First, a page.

I returned to take part in the National Series #1 mountain bike race in Spokane, Washington. This was an interesting race because I was just coming off the best fitness of my life from racing in Europe and at the same time was very nervous because I had never raced at this level, one step away from professional status. The race would set the stage for all the rest of the season. If I was to get my pro license, I had to finish consistently in the top 15.

When I arrived at the airport, I called my sunglasses sponsor, Arnet Optics, to find out where we were staying. Once at the hotel, Mark Vandivere, my rep., told me that there was an interesting development with the race. The course was changed from a medium length climbing festival to a long, rolling, open, fast circuit on which we would make several laps. This was beautiful news to my ears because coming straight from Europe, I had tons of power and endurance but little amounts of climbing in my legs, a flat, open course would be perfect where a climbing course could have been trouble to say the least.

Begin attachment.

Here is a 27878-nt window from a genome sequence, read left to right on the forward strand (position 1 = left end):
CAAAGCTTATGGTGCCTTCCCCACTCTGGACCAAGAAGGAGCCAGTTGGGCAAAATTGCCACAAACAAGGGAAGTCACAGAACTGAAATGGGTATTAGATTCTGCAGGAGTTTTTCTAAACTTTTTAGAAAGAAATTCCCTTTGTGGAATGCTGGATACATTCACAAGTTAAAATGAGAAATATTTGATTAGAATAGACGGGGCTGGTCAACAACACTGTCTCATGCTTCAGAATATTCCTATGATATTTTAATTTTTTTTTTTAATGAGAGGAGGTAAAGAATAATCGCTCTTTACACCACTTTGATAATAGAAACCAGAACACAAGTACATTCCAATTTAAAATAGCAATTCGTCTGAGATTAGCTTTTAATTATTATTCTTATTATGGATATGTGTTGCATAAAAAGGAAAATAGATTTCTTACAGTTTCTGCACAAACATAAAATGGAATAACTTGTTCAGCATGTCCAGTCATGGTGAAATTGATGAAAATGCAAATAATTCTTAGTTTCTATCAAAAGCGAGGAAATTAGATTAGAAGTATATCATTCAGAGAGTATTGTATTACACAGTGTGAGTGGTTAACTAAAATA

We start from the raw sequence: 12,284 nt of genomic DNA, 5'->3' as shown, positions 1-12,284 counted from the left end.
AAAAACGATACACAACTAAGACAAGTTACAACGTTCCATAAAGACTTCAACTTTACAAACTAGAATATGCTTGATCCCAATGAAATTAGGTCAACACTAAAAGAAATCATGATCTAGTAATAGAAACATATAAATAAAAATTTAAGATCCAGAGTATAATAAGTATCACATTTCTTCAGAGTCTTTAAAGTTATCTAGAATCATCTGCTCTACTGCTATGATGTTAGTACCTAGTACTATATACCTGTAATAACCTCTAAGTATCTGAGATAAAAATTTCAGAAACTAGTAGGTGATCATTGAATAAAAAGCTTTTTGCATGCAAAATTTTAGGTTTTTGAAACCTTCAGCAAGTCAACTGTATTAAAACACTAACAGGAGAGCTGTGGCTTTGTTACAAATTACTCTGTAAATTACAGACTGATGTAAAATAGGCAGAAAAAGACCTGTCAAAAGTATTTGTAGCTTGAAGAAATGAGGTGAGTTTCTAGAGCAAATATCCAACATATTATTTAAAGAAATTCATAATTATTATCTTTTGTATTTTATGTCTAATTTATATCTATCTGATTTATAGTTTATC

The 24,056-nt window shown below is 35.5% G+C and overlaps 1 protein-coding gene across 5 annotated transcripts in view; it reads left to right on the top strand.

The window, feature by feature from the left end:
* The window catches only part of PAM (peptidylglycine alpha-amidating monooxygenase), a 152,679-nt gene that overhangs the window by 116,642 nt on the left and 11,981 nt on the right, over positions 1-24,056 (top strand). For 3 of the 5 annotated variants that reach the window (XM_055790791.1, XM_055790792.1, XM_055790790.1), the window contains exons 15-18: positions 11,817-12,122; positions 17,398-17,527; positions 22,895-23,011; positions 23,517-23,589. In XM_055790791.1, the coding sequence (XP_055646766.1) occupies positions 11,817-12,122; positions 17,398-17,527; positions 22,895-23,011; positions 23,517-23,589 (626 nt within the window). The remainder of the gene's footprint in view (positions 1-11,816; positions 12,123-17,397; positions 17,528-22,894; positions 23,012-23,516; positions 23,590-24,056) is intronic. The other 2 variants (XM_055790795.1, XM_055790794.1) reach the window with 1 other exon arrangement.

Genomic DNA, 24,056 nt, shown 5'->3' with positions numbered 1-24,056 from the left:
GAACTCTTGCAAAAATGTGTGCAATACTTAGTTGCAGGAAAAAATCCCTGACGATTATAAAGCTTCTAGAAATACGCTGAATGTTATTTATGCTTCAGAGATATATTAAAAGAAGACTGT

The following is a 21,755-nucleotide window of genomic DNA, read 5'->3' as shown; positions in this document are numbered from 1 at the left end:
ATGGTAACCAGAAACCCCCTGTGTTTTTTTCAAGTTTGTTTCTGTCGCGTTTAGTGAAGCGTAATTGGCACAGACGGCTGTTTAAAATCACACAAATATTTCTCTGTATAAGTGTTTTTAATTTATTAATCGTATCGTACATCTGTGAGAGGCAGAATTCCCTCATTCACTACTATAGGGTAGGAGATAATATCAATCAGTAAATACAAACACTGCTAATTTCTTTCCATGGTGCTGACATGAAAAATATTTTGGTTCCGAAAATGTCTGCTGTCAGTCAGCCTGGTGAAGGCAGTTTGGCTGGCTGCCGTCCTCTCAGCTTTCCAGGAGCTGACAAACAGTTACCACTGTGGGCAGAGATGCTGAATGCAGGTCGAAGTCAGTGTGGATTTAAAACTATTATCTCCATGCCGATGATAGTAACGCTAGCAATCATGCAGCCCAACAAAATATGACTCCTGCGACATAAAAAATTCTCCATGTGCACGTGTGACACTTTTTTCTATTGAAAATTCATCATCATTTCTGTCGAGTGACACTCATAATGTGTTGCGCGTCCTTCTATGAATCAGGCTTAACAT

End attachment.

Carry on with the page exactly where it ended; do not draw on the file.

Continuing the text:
I was not ranked nationally yet and did not have a spot on the front line reserved for me. I had to line up about a half an hour before the race actually started so I could be relatively close to the front (which is crucial in a mass start race involving on average 150 rabid, semi-conscious riders). The starts are sometimes the most interesting part of the race and often feature various limbs and pieces of metal reaching heights over ten feet it the air. Even lining up as soon as I did, I was behind 50 or 60 others. Our race was 30 miles long and because of all the Washington mud, it would wind up being close to a three hour race.